Figure 3b shows the HRTEM images and SAED patterns of PEG-SPION. Our observations indicate that when the capping ligand (PEG polymer) is added, the SPION cores retain their morphology, phase, narrow size distribution and crystallinity. Note that the irradiation of the 200-kV electron beam did not cause any damage, phase transformation or amorphous carbon deposition on the PEG-SPIONs. The agglomerated feature observed in PEG-SPION is associated to the drying process of the dispersions. Their relatively uniform dispersion in water is correlated to the effective PEG capping process (as displayed in Figure S2, see Additional file 1). This fact was confirmed by the HRTEM image displayed in the top right inset, in which a less-crystalline phase that surrounds the cores’ surface is easily differentiated by contrast. Thus, one would expect a bigger particle size at this PEG (3350)/SPION ratio (wt.% 1:10, PEG with mol. wt. > 3000 given the dense coating over the NPs surface) [31], which indicates the formation of adlayers on single particles. This was confirmed by the DLS measurements, which will be discussed in the next section.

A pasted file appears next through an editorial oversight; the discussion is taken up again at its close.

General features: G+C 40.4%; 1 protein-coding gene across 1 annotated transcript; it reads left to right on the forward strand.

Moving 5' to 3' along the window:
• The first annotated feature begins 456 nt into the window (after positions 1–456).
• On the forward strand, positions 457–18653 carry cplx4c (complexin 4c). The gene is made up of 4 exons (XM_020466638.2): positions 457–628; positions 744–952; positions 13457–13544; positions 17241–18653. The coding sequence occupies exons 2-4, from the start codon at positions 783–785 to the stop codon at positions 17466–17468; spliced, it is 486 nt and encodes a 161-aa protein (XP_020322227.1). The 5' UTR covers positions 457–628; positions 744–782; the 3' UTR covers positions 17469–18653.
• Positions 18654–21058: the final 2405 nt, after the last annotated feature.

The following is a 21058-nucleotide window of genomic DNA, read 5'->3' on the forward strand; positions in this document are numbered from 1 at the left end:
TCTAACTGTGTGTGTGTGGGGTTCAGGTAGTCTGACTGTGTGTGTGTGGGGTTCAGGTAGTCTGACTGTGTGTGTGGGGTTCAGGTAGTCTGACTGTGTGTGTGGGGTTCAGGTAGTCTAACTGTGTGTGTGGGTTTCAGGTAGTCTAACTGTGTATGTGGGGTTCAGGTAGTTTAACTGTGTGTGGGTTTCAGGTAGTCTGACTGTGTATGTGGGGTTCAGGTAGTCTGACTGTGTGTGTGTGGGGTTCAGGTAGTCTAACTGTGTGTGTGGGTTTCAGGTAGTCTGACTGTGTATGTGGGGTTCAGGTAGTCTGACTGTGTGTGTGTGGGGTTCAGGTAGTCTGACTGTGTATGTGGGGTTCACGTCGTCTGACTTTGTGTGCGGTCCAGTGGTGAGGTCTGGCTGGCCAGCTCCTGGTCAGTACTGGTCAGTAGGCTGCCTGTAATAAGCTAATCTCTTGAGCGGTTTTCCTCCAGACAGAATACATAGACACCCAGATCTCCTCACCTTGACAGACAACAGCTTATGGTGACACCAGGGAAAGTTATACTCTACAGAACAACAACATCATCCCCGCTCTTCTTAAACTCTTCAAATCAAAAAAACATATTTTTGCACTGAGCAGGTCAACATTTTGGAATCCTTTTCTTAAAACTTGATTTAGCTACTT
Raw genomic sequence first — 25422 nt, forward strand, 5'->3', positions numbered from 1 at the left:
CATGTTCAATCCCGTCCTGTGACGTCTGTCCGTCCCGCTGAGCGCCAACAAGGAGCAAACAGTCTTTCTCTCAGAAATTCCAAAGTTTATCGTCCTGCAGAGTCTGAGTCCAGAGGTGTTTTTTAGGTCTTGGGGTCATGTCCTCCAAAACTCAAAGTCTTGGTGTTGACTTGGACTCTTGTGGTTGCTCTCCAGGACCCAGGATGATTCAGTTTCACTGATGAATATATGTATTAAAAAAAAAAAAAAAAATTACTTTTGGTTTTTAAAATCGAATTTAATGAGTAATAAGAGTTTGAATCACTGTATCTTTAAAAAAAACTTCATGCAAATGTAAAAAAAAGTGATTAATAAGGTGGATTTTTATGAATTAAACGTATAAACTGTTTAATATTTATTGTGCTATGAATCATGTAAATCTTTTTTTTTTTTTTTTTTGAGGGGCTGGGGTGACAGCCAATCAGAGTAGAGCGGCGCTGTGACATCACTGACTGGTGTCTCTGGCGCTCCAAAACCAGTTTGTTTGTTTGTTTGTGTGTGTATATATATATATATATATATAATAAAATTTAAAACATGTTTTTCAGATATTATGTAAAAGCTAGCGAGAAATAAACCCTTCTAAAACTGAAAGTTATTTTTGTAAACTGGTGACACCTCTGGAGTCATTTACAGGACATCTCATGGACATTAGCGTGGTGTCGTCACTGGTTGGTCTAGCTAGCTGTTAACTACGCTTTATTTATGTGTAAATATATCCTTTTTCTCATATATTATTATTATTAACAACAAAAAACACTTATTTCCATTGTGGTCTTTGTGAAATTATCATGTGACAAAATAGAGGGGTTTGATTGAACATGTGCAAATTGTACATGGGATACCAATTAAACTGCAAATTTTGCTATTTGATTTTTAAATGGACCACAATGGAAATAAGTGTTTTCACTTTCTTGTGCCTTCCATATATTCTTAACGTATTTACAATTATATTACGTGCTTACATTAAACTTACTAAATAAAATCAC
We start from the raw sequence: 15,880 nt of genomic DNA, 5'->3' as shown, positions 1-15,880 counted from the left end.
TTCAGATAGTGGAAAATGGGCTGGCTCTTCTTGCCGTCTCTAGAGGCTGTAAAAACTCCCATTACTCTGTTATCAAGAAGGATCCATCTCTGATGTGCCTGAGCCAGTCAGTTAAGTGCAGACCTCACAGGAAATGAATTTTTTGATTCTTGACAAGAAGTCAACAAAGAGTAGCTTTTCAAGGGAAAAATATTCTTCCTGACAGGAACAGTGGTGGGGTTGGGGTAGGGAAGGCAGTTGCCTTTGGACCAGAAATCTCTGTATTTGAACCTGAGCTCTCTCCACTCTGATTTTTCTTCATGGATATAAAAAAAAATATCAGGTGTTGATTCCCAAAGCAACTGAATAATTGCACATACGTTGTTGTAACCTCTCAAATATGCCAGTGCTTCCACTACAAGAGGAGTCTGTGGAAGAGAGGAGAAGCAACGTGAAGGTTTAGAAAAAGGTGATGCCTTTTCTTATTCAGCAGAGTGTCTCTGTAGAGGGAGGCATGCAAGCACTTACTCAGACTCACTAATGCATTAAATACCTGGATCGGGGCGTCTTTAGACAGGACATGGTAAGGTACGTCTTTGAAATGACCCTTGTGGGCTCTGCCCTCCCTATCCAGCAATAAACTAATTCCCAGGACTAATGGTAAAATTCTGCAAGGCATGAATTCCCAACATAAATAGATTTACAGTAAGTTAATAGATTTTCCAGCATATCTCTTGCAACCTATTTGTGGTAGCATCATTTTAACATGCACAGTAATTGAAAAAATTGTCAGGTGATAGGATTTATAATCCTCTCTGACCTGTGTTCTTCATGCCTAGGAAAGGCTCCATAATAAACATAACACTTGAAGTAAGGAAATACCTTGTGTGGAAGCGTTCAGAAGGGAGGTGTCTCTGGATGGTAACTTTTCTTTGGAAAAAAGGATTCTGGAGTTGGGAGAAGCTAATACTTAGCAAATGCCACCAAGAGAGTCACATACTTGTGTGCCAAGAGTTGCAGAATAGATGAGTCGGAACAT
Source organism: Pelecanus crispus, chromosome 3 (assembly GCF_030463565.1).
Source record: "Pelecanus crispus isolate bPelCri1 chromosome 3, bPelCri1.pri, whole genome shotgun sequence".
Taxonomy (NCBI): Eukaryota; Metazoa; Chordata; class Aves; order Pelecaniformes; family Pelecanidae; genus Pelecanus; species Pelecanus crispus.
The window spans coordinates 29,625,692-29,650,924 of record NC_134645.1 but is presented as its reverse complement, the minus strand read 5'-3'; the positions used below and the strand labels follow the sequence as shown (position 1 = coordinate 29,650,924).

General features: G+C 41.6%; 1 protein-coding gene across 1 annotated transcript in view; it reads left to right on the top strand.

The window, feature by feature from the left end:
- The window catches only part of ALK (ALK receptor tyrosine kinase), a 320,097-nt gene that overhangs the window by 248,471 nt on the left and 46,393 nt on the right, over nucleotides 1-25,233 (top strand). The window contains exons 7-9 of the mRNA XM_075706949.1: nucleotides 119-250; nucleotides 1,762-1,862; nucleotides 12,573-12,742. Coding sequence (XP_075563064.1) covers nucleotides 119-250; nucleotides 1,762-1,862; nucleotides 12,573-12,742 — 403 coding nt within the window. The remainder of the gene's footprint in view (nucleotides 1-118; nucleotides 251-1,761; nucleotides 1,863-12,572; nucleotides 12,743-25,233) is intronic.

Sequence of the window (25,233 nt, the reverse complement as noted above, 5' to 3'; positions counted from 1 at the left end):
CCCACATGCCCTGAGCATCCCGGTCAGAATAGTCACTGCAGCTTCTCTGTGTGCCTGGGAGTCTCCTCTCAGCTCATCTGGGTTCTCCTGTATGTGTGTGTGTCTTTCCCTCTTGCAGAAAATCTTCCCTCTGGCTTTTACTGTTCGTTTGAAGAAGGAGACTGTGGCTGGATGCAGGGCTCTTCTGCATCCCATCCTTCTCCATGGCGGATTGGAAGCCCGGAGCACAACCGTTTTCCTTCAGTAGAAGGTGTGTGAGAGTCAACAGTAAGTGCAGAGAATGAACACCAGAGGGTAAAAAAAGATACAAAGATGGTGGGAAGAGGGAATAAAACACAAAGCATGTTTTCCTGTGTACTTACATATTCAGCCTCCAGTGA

The linkage of PEG onto the surface of SPIONs was further corroborated by DLS and zeta potential measurements. The DLS profiles of bare SPION and PEG-SPION in water (at different pH values) and different solvents are depicted in Figure S3 (see Additional file 1). From this Figure, the hydrodynamic diameter (DH) of SPIONs was observed to be higher than that of PEG-SPION in most of the solvents. At neutral pH, the observed DH is 145.8 nm (PDI = 0.28) and 115 nm (PDI = 0.154) in water for SPION and PEG-SPION, respectively. These sizes are much higher than those observed in HRTEM. This is ascribed to the agglomeration of SPION as a result of their mutual magnetic attraction, whereas the formation of brush-type configuration of PEG (due to the high grafting density of 5 chains of PEG per nm2 surface area of SPION and large Flory radius of 4.7 nm) may partly contribute to the increase in hydrodynamic diameter for PEG-SPION. In acidic and basic conditions, the induction of surface hydration or the formation of electric double layer (EDL) on the surface of dispersed PEG-SPION may lead to the increased hydrodynamic diameter [48, 49]. Further, when dispersed in biological buffers, such as PBS 7.2 and NaCl solution, both SPION and PEG-SPION tend to flocculate due to Debye screening of electrostatic repulsion or adsorption of counter-ions [50].